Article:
Fortunately, his vascular consultant came up with a solution – keyhole surgery, which is less invasive than conventional surgery.

The incision is much smaller, while the surgeon is guided by camera images displayed on a TV monitor.

So Liam was transferred from St Vincent's to St James's hospital. He says on the night before the operation a doctor warned him that he was facing a very serious procedure. "What are my chances of surviving?" he asked the medic, and the reply was just 15 per cent.

"I didn't know what to do," Liam recalls. "Should I phone Nuala and tell her? In the end, I didn't – I just had a cup of tea."

Liam was awake while surgeons did the tricky work of inserting a stent into the damaged artery to strengthen it. The whole procedure took about five hours.

When hospital staff struggled to transfer their heavily overweight patient from the trolley to the bed, he surprised them by getting off the trolley and on to the bed all by himself.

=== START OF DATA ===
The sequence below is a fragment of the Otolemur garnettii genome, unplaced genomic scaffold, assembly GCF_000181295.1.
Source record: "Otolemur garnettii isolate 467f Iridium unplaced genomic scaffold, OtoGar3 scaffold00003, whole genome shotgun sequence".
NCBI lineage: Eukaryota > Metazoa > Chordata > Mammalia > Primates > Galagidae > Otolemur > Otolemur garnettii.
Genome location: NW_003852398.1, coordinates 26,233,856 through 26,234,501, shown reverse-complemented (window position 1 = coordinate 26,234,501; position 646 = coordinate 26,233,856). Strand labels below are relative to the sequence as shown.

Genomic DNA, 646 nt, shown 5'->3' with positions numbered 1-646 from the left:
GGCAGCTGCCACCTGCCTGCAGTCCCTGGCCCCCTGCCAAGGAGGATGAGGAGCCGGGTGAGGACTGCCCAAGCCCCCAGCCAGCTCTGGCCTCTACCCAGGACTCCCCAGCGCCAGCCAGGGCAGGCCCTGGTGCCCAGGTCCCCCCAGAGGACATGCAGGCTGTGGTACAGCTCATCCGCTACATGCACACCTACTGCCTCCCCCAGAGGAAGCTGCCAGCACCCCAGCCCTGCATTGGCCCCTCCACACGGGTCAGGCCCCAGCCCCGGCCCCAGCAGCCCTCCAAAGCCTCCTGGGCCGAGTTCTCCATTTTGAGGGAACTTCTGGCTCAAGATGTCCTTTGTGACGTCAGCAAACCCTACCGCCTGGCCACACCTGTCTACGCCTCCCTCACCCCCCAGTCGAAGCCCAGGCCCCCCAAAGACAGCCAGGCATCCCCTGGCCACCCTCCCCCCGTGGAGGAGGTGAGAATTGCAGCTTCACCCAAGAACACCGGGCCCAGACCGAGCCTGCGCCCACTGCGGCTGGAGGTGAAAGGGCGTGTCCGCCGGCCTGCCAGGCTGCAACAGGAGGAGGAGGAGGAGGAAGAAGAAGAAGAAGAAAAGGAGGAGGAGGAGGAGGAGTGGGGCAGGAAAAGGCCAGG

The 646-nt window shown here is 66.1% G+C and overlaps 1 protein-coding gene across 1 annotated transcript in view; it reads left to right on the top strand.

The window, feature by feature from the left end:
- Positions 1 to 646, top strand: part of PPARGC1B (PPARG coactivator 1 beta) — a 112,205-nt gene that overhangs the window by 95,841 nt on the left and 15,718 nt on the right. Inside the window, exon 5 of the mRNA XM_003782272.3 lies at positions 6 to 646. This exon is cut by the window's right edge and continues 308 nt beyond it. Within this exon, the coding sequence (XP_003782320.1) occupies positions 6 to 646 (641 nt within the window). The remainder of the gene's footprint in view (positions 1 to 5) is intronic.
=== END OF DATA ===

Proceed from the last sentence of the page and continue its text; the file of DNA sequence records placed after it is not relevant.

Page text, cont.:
Following his surgery, Liam relaxed somewhat. "That's when the trouble started," he says. "I couldn't swim because of the stent and I couldn't exercise because of arthritis in my knee. And I was eating and putting on weight – two stone a year."

On one occasion, Liam drove a good deal of the way to Donegal with one hand. "After a while, I found I couldn't reach the steering wheel with the other hand – I was just too fat."

By now, he was desperately unhappy and says there were nights when he cried himself to sleep. While some people stared and made hurtful remarks, others tried to help. His loving family pleaded with him to slim down. Then, on his mother's 90th birthday, he sat on her new bed and it broke. "I knew World War Three was going to break out," says Liam.